Three or four years ago, when my family was away on vacation, my husband, who loves to troll our library's discarded-books shelf for treasures, reached into his suitcase and handed me a book he thought I'd like. It was called "Mistress of the Art of Death: a Novel," by someone named Ariana Franklin, and the cover illustration was of a woman's clasped hands resting comfortably on a skull. I don't often read mysteries, but I figured I'd give this one a try. WHOOMPH!! It wasn't a book, it was a time machine! Before I knew what had hit me, I was sucked into 12th-century England, when King Henry II, a man centuries ahead of his time, decided that he needed to borrow the finest scientific/medical mind in Europe to solve a desperate puzzle. Alas, that mind turned out to belong to a woman, Adelia Aguilar, a young graduate of the University of Salerno, the only school in the civilized world that would have admitted her. Adelia was a mistress of the art of death - or, as one would call someone like her today, a pathologist. She couldn't have existed in the midst of the Dark Ages, not even with a devoted Arab eunuch manservant to shadow her and converse with her in Arabic and perpetuate the ruse that he was the real doctor, and she merely his assistant. But, here on the pages I couldn't stop turning, she was as real as anyone I'd ever met, and so were most of the other people in her utterly credible world. The murder mystery itself was, to me, the least interesting part of the book. I couldn't get enough of Adelia, a cranky, brilliant, rude, impossible 21st-century woman born 900 years too soon, or of the uncanny feeling of having been bodily transported to her setting. It didn't hurt, either, that somewhere during the course of the book Adelia angrily discovered that she and the dashing Rowland Picot were falling madly in love.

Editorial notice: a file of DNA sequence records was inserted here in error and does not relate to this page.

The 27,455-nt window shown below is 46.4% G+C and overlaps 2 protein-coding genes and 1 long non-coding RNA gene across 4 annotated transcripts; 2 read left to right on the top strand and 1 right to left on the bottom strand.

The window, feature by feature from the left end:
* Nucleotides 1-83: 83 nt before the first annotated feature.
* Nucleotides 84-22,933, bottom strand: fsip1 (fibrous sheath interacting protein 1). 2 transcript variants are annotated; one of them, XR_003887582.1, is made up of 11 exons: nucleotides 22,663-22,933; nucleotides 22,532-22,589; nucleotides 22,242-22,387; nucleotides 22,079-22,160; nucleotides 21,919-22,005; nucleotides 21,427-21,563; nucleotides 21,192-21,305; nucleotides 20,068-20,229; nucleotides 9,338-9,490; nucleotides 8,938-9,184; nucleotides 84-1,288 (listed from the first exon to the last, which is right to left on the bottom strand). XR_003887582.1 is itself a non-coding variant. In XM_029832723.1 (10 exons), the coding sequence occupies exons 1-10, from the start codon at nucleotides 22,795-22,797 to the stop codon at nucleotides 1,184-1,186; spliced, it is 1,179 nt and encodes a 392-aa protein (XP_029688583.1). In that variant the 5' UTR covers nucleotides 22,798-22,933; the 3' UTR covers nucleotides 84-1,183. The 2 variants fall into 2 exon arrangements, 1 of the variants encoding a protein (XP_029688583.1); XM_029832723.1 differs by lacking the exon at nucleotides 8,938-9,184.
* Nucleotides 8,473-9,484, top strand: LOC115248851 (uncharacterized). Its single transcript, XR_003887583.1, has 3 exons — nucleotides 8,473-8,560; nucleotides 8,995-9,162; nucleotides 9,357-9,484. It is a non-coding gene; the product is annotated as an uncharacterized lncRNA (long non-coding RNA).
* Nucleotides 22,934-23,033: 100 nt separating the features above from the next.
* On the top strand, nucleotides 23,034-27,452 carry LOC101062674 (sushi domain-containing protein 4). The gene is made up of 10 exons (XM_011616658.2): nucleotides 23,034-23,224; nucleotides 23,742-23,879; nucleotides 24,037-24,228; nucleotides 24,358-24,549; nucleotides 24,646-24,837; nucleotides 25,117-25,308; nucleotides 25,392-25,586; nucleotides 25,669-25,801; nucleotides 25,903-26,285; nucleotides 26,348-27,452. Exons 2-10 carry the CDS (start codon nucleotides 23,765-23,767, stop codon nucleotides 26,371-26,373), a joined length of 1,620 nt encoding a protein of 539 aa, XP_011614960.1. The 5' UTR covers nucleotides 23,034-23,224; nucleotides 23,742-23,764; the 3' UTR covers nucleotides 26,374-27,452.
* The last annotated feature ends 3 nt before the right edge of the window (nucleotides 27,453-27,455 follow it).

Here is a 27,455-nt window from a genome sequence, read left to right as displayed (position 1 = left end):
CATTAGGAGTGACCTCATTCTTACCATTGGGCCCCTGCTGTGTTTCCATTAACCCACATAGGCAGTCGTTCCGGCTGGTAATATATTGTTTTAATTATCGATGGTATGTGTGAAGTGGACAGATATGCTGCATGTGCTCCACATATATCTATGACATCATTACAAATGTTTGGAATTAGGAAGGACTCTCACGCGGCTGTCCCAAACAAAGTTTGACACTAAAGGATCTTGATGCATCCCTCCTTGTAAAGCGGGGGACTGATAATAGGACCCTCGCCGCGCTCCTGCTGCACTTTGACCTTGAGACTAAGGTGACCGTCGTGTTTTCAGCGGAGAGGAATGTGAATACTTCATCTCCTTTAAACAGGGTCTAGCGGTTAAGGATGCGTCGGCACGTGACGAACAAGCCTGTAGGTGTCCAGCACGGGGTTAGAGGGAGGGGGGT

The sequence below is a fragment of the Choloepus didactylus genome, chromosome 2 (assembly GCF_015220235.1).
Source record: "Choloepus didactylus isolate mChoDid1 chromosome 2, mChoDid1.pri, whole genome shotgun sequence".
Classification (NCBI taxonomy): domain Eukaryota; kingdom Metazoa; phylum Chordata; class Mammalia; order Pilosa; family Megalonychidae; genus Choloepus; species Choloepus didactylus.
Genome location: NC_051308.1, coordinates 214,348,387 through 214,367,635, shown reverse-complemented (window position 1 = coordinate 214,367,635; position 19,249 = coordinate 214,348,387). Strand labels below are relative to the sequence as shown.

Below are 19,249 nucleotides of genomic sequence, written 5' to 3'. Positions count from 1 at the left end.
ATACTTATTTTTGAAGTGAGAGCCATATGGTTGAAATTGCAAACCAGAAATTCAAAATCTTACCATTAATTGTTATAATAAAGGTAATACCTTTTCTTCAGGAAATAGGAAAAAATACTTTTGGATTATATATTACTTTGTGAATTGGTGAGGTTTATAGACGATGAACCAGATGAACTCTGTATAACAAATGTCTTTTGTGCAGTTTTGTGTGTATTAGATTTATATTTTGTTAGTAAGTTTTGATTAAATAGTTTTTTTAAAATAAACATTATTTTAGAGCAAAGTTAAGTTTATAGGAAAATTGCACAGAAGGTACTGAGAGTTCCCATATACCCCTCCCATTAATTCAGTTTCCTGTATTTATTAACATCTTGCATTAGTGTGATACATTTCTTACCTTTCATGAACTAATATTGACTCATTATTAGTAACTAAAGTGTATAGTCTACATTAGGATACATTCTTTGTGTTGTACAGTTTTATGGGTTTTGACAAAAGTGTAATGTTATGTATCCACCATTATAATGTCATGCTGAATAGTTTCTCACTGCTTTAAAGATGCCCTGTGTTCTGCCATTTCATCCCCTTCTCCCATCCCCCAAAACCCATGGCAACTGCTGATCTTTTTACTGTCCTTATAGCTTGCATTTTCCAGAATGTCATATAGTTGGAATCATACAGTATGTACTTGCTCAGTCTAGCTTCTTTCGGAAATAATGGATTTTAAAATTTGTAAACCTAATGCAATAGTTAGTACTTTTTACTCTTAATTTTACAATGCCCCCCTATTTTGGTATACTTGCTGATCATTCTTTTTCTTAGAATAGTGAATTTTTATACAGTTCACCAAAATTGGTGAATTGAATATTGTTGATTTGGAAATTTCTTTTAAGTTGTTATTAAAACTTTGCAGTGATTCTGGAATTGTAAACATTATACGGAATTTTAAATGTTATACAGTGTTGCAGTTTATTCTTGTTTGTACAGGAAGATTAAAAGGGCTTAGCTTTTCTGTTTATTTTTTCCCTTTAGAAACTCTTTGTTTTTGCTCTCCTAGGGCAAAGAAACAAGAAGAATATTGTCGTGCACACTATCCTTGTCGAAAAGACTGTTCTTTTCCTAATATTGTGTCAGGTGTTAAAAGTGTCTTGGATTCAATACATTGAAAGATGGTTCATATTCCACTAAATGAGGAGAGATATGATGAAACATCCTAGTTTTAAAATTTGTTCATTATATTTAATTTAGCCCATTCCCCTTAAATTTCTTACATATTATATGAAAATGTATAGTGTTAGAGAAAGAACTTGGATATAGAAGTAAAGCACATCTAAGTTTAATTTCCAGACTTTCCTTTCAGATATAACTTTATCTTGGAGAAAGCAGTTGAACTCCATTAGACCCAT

I didn't have a laptop with me on vacation, but when I got home I googled Ariana Franklin and discovered that she didn't exist either. It was a pen name for Diana Norman, a Brit who had dropped out of school at 15, become a reporter for a local paper at 17, and then, at 20, the youngest reporter on Fleet Street. She married Barry Norman, a fellow journalist turned film critic, and stayed in the biz until after their two daughters were born, after which she produced 11 historical novels and three nonfiction books under her own name. Then, in 2006, at the age of 70 or so, she switched gears. She began to write historical mysteries, and she became Ariana Franklin for that purpose.
I learned, to my joy, that there was a sequel: "The Serpent's Tale," which of course I immediately ordered. Now Adelia was a single mother, and things with Rowland had gotten very complicated (not least by the fact that the king had appointed him a bishop), but of course there was a new serial killer for Adelia to track down by, as the villagers would say, speaking with the dead. Having become a fullblown Adelia addict, I had to wait impatiently for the third book, "Grave Goods," to come out, and then I had to preorder and wait for "A Murderous Procession." But the wait was bearable, almost pleasurable in a way, because I knew that Ariana Franklin seemed to manage to produce one book in the series each year. So even though this fourth book left Adelia and Rowland in perhaps their direst straits yet, I knew that they would find their way out, only to wind up back in some other delightfully scary kind of trouble.
I kept checking Amazon.com periodically for the next installment, and that was how I found out that on January 27, 2011, Diana Norman and Ariana Franklin had both died. I felt shock, grief, rage. How could she (they) have just left Adelia hanging like this? How could I deal with never knowing what would become of her? For about eight seconds, I had the insane idea that I would take over where Ariana had left off, continue the series for her, bring Adelia and Rowland and the rest of the crew back to vivid, turbulent life. But of course, then I realized that I couldn't. I'm not a genius. I'm not Ariana Franklin. Now, no one is. All I can do is try to honor her, on this slightly belated yahrzeit, and hope that by writing about her, I can create a few more Adelia addicts in the world. Maybe they'll have it easier than I did, knowing from the start that there will never be a fifth book. I love you, Ariana Franklin.